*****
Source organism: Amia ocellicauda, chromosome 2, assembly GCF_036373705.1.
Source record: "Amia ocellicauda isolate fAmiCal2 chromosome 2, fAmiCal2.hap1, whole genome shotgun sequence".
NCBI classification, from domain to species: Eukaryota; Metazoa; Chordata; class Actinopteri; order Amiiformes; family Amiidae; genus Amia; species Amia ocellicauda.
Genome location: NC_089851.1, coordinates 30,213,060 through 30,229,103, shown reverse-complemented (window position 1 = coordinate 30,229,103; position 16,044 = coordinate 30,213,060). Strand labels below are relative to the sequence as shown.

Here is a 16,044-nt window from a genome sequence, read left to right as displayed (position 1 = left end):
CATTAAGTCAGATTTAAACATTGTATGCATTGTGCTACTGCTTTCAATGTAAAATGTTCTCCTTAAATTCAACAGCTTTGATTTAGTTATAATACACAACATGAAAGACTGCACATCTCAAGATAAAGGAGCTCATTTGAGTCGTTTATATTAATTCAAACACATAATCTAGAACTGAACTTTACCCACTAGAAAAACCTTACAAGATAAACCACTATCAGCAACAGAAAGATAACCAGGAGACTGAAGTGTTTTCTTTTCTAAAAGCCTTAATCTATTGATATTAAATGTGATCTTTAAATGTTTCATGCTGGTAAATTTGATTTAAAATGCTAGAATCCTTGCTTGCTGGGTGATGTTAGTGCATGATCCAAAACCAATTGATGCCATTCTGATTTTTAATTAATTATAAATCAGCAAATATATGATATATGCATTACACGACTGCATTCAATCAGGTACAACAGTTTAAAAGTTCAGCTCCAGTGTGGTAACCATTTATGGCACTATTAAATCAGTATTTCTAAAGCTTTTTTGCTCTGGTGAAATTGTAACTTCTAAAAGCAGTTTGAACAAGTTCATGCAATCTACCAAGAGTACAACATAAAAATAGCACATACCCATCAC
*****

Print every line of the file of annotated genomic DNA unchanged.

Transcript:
Source organism: Amia ocellicauda, chromosome 2, assembly GCF_036373705.1.
Source record: "Amia ocellicauda isolate fAmiCal2 chromosome 2, fAmiCal2.hap1, whole genome shotgun sequence".
NCBI classification, from domain to species: Eukaryota; Metazoa; Chordata; class Actinopteri; order Amiiformes; family Amiidae; genus Amia; species Amia ocellicauda.
Genome location: NC_089851.1, coordinates 30,213,060 through 30,229,103, shown reverse-complemented (window position 1 = coordinate 30,229,103; position 16,044 = coordinate 30,213,060). Strand labels below are relative to the sequence as shown.

Here is a 16,044-nt window from a genome sequence, read left to right as displayed (position 1 = left end):
CATTAAGTCAGATTTAAACATTGTATGCATTGTGCTACTGCTTTCAATGTAAAATGTTCTCCTTAAATTCAACAGCTTTGATTTAGTTATAATACACAACATGAAAGACTGCACATCTCAAGATAAAGGAGCTCATTTGAGTCGTTTATATTAATTCAAACACATAATCTAGAACTGAACTTTACCCACTAGAAAAACCTTACAAGATAAACCACTATCAGCAACAGAAAGATAACCAGGAGACTGAAGTGTTTTCTTTTCTAAAAGCCTTAATCTATTGATATTAAATGTGATCTTTAAATGTTTCATGCTGGTAAATTTGATTTAAAATGCTAGAATCCTTGCTTGCTGGGTGATGTTAGTGCATGATCCAAAACCAATTGATGCCATTCTGATTTTTAATTAATTATAAATCAGCAAATATATGATATATGCATTACACGACTGCATTCAATCAGGTACAACAGTTTAAAAGTTCAGCTCCAGTGTGGTAACCATTTATGGCACTATTAAATCAGTATTTCTAAAGCTTTTTTGCTCTGGTGAAATTGTAACTTCTAAAAGCAGTTTGAACAAGTTCATGCAATCTACCAAGAGTACAACATAAAAATAGCACATACCCATCAC